This page provides important information to help you plan and prepare for your journey. Please contact us with any questions.

Traveling in China

At the best of times travel in China will be deliciously awe-inspiring. You’ll be blown away by the many diverse foods, the density of people, and the charming and unique cultural gems tucked away in mountains and valleys. All of our previous clients have left completely blown away by the real China, which is intensely rich in culture, color and flavor.

There are, however, a few small things that complicate travel in China, and we want to make sure that you’re fully aware and prepared for your trip so that you can enjoy every part of it.

Best Time to Travel

The best times to travel China are late spring, early summer, late summer and fall. You’ll definitely want to avoid China’s Golden Week (the week following the Chinese New Year) because many businesses shut down, the big cities are empty, and transportation is both expensive and overbooked. It is, in fact, the largest human migration to take place every year. Additionally, you’ll want to avoid the first week on October–the national holiday–when a lot of businesses close down, popular sites are overrun with Chinese travelers, and ticket/housing prices shoot through the roof.


China is one of the most populated countries on earth. One the one hand this creates a diverse culture and this intensely welcoming sense of community and really great transportation infrastructure, on the other hand, it creates traffic. In the bigger cities, traffic will be your biggest concern, and can be easily mitigated by traveling during non-rush hour times. Public transportation is abundant but can get crowded, and while bikes are a great way to get around, you have to exercise caution, as is China the right of way belongs to the fastest person.

While traveling in crowded areas, you’ll want to be sure to keep your possessions safe, and always bring a book or a loaded iPod. Snacks are available everywhere (no Chinese would go without snacks willingly!), and if you are prone to carsickness, be sure to bring some Dramamine or your motion sickness band.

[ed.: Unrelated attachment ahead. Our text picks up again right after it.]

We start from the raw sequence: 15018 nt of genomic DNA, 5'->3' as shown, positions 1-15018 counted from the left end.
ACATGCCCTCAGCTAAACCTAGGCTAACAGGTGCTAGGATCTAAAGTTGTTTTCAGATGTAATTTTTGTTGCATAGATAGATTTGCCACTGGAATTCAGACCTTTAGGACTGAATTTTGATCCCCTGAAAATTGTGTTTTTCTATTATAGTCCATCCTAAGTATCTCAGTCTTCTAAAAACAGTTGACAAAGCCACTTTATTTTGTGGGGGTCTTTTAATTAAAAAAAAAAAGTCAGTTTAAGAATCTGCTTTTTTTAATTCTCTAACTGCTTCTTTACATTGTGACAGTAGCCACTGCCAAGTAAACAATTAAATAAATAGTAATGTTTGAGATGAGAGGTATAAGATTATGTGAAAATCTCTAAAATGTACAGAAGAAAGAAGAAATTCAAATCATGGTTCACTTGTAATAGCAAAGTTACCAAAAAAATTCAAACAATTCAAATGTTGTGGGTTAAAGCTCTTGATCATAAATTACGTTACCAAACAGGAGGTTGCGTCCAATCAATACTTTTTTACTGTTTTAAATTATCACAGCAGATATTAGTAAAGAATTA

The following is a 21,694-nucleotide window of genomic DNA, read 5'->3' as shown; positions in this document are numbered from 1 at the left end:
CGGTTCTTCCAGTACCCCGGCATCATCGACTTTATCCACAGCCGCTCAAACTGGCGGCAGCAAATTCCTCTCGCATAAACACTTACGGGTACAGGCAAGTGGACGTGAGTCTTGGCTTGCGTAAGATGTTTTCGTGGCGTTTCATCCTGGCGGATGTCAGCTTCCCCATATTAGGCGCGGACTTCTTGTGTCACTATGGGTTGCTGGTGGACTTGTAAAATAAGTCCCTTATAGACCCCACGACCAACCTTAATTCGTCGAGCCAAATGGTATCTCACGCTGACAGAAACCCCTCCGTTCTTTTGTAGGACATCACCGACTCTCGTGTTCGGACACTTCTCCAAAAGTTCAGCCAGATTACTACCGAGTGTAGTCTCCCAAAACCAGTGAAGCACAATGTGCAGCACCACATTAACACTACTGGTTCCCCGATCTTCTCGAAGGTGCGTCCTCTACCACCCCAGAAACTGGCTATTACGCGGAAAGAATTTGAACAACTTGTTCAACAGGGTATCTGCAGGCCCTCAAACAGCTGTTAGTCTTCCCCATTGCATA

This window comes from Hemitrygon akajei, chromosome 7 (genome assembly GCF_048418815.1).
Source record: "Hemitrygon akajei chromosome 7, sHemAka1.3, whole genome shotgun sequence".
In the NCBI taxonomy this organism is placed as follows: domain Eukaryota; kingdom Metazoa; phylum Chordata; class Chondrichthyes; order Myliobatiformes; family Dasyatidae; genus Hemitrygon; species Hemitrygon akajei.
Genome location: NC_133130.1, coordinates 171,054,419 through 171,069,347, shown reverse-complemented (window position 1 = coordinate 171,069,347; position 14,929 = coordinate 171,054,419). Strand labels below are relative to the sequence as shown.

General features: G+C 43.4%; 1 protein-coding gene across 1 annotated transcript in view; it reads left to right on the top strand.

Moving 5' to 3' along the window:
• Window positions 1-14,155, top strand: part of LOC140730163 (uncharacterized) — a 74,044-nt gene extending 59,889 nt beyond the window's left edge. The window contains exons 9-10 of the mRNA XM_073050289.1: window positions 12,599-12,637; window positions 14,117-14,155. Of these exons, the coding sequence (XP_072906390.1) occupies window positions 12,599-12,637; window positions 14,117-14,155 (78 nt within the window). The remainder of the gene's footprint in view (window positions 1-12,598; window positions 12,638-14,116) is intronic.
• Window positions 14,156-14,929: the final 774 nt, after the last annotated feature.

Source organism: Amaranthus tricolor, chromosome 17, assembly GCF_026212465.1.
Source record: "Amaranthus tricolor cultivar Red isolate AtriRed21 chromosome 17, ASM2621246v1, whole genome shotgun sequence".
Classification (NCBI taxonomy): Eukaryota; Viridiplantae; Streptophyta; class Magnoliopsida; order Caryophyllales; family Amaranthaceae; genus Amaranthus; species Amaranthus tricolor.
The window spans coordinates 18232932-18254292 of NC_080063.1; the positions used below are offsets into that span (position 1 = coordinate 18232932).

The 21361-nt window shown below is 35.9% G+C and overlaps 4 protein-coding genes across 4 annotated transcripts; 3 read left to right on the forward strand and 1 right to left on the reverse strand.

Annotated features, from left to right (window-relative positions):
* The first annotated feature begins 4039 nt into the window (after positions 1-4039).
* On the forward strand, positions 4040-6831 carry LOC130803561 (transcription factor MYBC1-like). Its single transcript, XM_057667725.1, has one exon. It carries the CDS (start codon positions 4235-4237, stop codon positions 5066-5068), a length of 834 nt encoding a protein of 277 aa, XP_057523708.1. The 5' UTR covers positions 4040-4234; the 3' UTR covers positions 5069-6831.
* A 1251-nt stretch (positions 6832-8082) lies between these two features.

Health Considerations

While the water in big cities is considered safe, you want to make sure to drink boiled water, tea or bottled water in more rural regions, and avoid eating raw vegetables in restaurants. (Fruit is generally considered safe, because it’s not handled as much).

Air pollution is a major problem in China, which is why we try to keep you out of congested urban areas as much as possible. If you are sensitive, please remember to bring your medications and you will be able to purchase a mask in China (or bring one) if we happen to be in Beijing on a bad day.

If you are going to Yunnan with us, you might also consider bringing some altitude sickness medicine to avoid having to miss part of the trip due to sickness.

If traveling during the summer months, be sure to bring your choice of bug spray, as there are limited options in Beijing.

Things to consider bringing: bug spray, sunscreen, hand sanitizer, diarrhea medicine, motion sickness medicine, etc.

Also, when traveling in more rural areas you will want to bring tissues, as some places do not provide toilet paper or napkins. Most Chinese, no matter where they live, always carry tissues.

Physical Preparation

Being physically prepared for your trip is essential. We recommend you begin a regular exercise program well in advance of your trip, and let us know if you need to make any modifications to your itinerary.

Travel Insurance

Travel insurance is a great way to cover yourself for injury, lost luggage and travel delays (anything that could go wrong, outside of reckless behavior) for dollars a day.

Chinese Visa 

The visa to enter China can be obtained from a Chinese consulate that has jurisdiction of your residential area. All individuals entering China must hold a passport that is valid for at least six months for a single or double entry visa and at least nine months for a multiple entry visa. There are two ways to apply for your visa: (1) you, a family member, or a friend can go directly to the consulate or (2) you may use a visa service agency.


We strongly advise travelers to get up to date on their vaccinations, since we will be spending a lot of time outdoors in more rural areas.

Currently the CDC recommends that you be immunized for Hepatitis A & B, Typhoid, Polio (when visiting western China), Japanese Encephalitis (rural areas only), and Rabies.

The CDC has a fascinating podcast about preparing for travel to China.